What’s holding you back?
A friend asked me that recently. That is the question of a real friend by the way. Anyone that can inject that kind of reality into a conversation is a real friend. The kind you want to keep around and on speed dial. The timing was especially interesting as well. The night before, I had a dream about driving. In the dream, I had just purchased a new car and decided to take it for a spin. It wasn’t driving quite right; it was hesitant and didn’t handle well. It accelerated much slower than I would have expected.
When I got back from my attempt at a joy ride, I realized as I was getting out of the car that I had left the emergency brake on. That explained a lot of things. As did my friend’s question.
In my rear view I realize that in his question there was also a statement. Something was holding me back. That he assumed. And he was curious if I knew what it was.
I didn’t. At the time. Now, looking back through that rear view mirror, I know that it was unresolved grief.
So, what’s holding you back? What is keeping you from pursuing the dreams you have? What is your emergency brake? Here’s a list of the top three that have held me back over the years:
There is a grief that is a necessary and normal part of loss. But if we can’t move through it and, instead, get mired in it by constantly recalling the loss or, just as harmful, ignoring it, then we can end up stuck in it. Grief is not something that was meant to be handled alone. It takes a community of people, carefully selected soul friends, and sometimes professional help from a trained therapist. For me, it was all three.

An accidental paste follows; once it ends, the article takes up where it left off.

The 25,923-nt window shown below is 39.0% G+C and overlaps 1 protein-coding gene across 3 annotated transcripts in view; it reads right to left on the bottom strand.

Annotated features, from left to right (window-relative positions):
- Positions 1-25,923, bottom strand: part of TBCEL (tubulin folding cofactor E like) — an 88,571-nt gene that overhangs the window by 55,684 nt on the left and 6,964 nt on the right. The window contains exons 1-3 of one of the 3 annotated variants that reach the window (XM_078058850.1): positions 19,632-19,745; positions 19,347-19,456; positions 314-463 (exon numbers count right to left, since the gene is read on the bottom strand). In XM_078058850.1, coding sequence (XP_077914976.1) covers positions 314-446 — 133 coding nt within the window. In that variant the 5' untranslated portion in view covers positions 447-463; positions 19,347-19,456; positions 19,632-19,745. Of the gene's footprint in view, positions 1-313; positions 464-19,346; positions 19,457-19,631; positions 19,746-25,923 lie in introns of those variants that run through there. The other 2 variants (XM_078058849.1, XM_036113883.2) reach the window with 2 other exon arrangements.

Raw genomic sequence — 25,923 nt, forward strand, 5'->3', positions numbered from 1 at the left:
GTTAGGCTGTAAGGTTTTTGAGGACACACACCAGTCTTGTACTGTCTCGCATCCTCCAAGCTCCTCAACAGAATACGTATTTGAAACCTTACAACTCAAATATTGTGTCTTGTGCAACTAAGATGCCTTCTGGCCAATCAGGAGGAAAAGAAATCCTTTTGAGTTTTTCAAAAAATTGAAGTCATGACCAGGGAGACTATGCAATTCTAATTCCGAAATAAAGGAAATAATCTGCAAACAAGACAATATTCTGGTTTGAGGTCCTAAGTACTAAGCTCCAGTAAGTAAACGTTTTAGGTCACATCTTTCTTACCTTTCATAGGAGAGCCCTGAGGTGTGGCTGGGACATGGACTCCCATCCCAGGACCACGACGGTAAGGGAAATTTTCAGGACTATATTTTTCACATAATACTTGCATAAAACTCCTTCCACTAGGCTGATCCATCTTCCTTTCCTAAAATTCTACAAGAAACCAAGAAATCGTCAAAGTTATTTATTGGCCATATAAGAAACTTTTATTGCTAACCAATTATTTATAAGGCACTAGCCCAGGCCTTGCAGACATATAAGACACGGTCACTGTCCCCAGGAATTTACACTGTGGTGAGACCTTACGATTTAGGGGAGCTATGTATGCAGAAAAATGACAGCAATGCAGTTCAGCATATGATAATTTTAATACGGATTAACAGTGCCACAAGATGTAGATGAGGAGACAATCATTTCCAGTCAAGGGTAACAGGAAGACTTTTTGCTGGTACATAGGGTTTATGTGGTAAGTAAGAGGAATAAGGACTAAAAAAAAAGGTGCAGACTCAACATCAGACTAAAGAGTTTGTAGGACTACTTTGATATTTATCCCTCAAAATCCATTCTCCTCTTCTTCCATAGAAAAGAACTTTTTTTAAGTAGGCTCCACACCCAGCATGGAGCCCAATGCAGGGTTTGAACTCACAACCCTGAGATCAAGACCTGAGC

My wife’s bff has a tattoo of a humming bird on her arm and the line, “Comparison is the thief of joy.” When I am not secure in my own path, I tend to look at others and wish I could be like them, have their unique gifts and abilities. I begin to compare myself to them and then rehearse all the ways I could never measure up. All this amounts to a huge distraction from recognizing my own unique abilities and working the field of my calling.
What are you afraid of? For the longest time I was afraid to succeed. I was afraid that if I succeeded I would end up lonely. (Ever heard the phrase, “It’s lonely at the top?” I turned that into a fear-laden mantra and rehearsed it constantly.) I was also afraid that if I succeeded I would make others who were not succeeding feel bad. Then one day I realized I was never asked to be the manager of their feelings or reactions. Imagine that! I’m not responsible for that. (Take that off the “to do” list, thank you very much.)
Those are just my top three … what are yours?
“And courage is a weapon we must use to find some life you can’t refuse.” –Over the Rhine, Etcetera Whatever
Photo (Flickr CC) by banspy